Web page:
Refugee Children Become First Casualties of 2016
It was pitch black when a rubber boat packed with 39 refugee children, women and men slammed against the rocks of the island of Nero in the Aegean sea, early in the morning on January 2nd.
Among the people on board were two young Syrian mothers, Hanan and Farah, clinging to their infant sons, two-year old Khalid and three-month old Mohammed.
Like millions of Syrians before them, they had been forced to flee their homeland months ago, leaving behind destruction, misery and death.
They settled in Turkey for a while, but the living conditions for the refugee community in Turkey was deteriorating with each passing day. Unable to access jobs, health, education and basic rights, they lost any hope for their own future and that of their children. They decided to try to reach Europe in any way possible.
While many around the world celebrated the arrival of the New Year, Hanan and Farah, cold and afraid, boarded a boat on the Turkish coast headed for the Greek islands in the late hours of January the 1st.
The weather conditions were harsh with temperatures of just 1°C, strong winds and a 2m swell. They had been traveling for eight hours when their boat hit rocks off Nero’s coastline.
The jolt was so violent and the passengers so cold and exhausted that many were thrown into the water.
It wasn’t until 7:30am that survivors were spotted by local fishermen and MOAS was called.
Survivors were taken to a shelter to be attended to by our medics from CISOM, but many people were badly injured. Among them was three-month old Mohammed, suffering from severe hypothermia. He was ice cold and had no pulse when the doctors took him from Farah’s arms.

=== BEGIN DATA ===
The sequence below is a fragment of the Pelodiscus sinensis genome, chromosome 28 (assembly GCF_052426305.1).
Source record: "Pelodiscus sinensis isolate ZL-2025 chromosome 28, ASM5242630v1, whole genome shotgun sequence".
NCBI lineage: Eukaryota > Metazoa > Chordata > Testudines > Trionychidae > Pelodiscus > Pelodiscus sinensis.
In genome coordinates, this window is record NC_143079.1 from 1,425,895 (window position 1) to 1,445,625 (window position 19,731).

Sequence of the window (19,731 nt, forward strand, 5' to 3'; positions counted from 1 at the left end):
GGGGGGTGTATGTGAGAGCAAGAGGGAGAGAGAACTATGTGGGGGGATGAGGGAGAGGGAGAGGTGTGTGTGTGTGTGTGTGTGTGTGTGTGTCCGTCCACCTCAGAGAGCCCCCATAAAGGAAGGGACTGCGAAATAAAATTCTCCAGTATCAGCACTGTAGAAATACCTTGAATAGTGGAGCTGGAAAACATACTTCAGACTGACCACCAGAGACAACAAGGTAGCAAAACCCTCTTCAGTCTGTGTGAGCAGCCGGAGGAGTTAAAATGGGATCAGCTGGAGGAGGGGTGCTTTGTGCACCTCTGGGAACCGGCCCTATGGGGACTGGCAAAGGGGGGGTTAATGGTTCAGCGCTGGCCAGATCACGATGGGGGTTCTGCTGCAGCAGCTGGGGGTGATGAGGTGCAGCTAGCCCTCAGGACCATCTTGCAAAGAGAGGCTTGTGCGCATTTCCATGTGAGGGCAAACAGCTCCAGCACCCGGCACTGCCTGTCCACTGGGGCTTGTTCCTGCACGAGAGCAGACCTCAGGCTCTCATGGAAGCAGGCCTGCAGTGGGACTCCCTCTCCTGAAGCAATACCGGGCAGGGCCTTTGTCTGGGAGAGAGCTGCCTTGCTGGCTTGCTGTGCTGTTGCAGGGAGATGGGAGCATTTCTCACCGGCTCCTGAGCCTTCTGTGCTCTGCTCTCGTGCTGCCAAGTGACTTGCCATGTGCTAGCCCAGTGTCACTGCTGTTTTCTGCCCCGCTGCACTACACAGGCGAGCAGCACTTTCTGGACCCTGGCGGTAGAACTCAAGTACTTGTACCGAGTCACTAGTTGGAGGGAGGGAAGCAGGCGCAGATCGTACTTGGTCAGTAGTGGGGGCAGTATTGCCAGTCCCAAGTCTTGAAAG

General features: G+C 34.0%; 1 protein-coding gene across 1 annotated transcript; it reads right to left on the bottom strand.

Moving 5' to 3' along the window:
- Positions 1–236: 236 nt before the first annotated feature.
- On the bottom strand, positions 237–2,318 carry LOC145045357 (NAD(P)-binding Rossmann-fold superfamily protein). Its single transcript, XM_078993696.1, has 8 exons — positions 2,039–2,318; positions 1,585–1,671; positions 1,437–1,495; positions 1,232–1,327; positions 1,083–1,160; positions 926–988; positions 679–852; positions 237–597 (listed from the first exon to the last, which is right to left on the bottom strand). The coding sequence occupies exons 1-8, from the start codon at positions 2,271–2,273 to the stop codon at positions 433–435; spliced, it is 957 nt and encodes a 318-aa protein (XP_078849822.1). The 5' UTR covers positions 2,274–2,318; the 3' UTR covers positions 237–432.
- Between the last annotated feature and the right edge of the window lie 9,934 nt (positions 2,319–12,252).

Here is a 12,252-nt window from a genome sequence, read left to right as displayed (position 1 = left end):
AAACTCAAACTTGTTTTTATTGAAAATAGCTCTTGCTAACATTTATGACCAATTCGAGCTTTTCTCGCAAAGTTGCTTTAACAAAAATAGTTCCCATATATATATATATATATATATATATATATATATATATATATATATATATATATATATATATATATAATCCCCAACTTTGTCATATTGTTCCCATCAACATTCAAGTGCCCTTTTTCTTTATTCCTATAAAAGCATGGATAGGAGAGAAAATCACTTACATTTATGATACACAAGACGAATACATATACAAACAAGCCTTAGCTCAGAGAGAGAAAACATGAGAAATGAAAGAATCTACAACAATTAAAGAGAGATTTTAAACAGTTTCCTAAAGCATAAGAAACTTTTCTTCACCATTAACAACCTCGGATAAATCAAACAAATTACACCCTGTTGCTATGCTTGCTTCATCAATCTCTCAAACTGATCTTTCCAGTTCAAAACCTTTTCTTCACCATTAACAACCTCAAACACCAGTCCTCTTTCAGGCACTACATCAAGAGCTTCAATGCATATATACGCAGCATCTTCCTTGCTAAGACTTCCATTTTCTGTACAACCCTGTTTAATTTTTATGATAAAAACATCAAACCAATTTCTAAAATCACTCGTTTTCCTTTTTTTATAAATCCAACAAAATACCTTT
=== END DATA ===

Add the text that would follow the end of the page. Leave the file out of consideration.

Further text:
In a race against time, CISOM doctor Giada managed to resuscitate him and begin to warm him up.
Volunteer Dr Giada of CISOM wipes away tears of joy after seeing the two month old baby regaining its health.
Amid the chaos, Hanan was still desperately searching for Khalid. Traveling alone with him, she was so traumatized by her ordeal that the memory of him slipping from her arms in the water had left her.
Even after having identified the body of her son, pulled from the waters by fishermen in the early morning, she continued asking for him in the hours that followed.
On the transfer trip to Samos, the air was heavy with sadness. Aboard the Responder sat a mother whose child had been saved, alongside a mother who had lost everything on the crossing.
Two year old Khalid was the first refugee to die at sea in 2016, and what became the deadliest January on record. Thousands of refugee children attempt dangerous sea crossings every month with their families, attempting to flee war, violence or poverty at home.
Every life lost is a tragedy for all us. Learn more about how you can help keep MOAS at sea and save the lives or more refugee children and their families.